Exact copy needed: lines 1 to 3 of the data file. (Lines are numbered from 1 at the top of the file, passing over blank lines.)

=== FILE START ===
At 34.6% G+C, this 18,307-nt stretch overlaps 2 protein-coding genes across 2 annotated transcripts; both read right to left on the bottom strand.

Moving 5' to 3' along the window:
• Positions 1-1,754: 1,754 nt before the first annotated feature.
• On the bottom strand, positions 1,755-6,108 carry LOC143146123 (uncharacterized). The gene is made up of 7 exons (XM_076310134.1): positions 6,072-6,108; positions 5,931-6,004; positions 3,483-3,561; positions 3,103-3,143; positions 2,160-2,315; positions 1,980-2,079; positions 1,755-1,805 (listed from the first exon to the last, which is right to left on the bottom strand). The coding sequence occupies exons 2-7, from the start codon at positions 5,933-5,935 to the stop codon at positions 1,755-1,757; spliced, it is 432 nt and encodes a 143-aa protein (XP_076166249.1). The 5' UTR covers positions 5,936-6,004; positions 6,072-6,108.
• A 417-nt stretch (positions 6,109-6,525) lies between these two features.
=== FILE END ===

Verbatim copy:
At 34.6% G+C, this 18,307-nt stretch overlaps 2 protein-coding genes across 2 annotated transcripts; both read right to left on the bottom strand.

Moving 5' to 3' along the window:
• Positions 1-1,754: 1,754 nt before the first annotated feature.